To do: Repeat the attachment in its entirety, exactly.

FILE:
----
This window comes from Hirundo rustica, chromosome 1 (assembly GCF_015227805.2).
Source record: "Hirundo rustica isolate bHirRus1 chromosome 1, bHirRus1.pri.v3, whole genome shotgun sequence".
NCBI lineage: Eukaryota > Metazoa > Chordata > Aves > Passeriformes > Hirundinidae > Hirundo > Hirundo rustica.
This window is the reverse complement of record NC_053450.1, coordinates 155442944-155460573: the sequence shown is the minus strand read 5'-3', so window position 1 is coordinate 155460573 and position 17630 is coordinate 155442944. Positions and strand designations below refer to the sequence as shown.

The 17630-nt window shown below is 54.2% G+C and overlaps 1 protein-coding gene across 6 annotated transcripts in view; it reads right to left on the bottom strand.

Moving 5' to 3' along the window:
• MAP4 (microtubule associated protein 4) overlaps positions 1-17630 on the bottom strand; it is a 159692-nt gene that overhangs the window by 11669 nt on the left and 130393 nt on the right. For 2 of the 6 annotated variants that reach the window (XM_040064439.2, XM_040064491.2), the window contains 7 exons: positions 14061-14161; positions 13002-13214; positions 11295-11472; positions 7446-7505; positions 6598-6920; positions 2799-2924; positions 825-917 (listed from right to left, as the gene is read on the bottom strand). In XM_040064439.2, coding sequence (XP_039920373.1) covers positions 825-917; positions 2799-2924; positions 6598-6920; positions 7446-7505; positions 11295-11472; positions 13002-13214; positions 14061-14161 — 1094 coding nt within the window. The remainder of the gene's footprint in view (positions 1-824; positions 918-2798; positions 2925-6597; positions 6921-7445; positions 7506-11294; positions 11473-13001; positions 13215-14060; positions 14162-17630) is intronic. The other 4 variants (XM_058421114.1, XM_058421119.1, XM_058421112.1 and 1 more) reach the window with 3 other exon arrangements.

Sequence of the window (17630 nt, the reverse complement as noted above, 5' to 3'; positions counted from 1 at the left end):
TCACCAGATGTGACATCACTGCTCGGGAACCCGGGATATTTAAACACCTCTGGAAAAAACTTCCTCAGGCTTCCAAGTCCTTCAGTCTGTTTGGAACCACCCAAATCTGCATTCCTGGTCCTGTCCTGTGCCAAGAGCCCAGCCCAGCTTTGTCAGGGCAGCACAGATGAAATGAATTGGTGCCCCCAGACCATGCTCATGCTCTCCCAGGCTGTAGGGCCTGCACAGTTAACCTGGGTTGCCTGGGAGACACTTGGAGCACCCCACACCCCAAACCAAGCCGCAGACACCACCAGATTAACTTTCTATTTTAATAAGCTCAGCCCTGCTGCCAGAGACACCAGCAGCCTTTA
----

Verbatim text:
This window comes from Hirundo rustica, chromosome 1 (assembly GCF_015227805.2).
Source record: "Hirundo rustica isolate bHirRus1 chromosome 1, bHirRus1.pri.v3, whole genome shotgun sequence".
NCBI lineage: Eukaryota > Metazoa > Chordata > Aves > Passeriformes > Hirundinidae > Hirundo > Hirundo rustica.
This window is the reverse complement of record NC_053450.1, coordinates 155442944-155460573: the sequence shown is the minus strand read 5'-3', so window position 1 is coordinate 155460573 and position 17630 is coordinate 155442944. Positions and strand designations below refer to the sequence as shown.

The 17630-nt window shown below is 54.2% G+C and overlaps 1 protein-coding gene across 6 annotated transcripts in view; it reads right to left on the bottom strand.

Moving 5' to 3' along the window:
• MAP4 (microtubule associated protein 4) overlaps positions 1-17630 on the bottom strand; it is a 159692-nt gene that overhangs the window by 11669 nt on the left and 130393 nt on the right. For 2 of the 6 annotated variants that reach the window (XM_040064439.2, XM_040064491.2), the window contains 7 exons: positions 14061-14161; positions 13002-13214; positions 11295-11472; positions 7446-7505; positions 6598-6920; positions 2799-2924; positions 825-917 (listed from right to left, as the gene is read on the bottom strand). In XM_040064439.2, coding sequence (XP_039920373.1) covers positions 825-917; positions 2799-2924; positions 6598-6920; positions 7446-7505; positions 11295-11472; positions 13002-13214; positions 14061-14161 — 1094 coding nt within the window. The remainder of the gene's footprint in view (positions 1-824; positions 918-2798; positions 2925-6597; positions 6921-7445; positions 7506-11294; positions 11473-13001; positions 13215-14060; positions 14162-17630) is intronic. The other 4 variants (XM_058421114.1, XM_058421119.1, XM_058421112.1 and 1 more) reach the window with 3 other exon arrangements.

Sequence of the window (17630 nt, the reverse complement as noted above, 5' to 3'; positions counted from 1 at the left end):
TCACCAGATGTGACATCACTGCTCGGGAACCCGGGATATTTAAACACCTCTGGAAAAAACTTCCTCAGGCTTCCAAGTCCTTCAGTCTGTTTGGAACCACCCAAATCTGCATTCCTGGTCCTGTCCTGTGCCAAGAGCCCAGCCCAGCTTTGTCAGGGCAGCACAGATGAAATGAATTGGTGCCCCCAGACCATGCTCATGCTCTCCCAGGCTGTAGGGCCTGCACAGTTAACCTGGGTTGCCTGGGAGACACTTGGAGCACCCCACACCCCAAACCAAGCCGCAGACACCACCAGATTAACTTTCTATTTTAATAAGCTCAGCCCTGCTGCCAGAGACACCAGCAGCCTTTA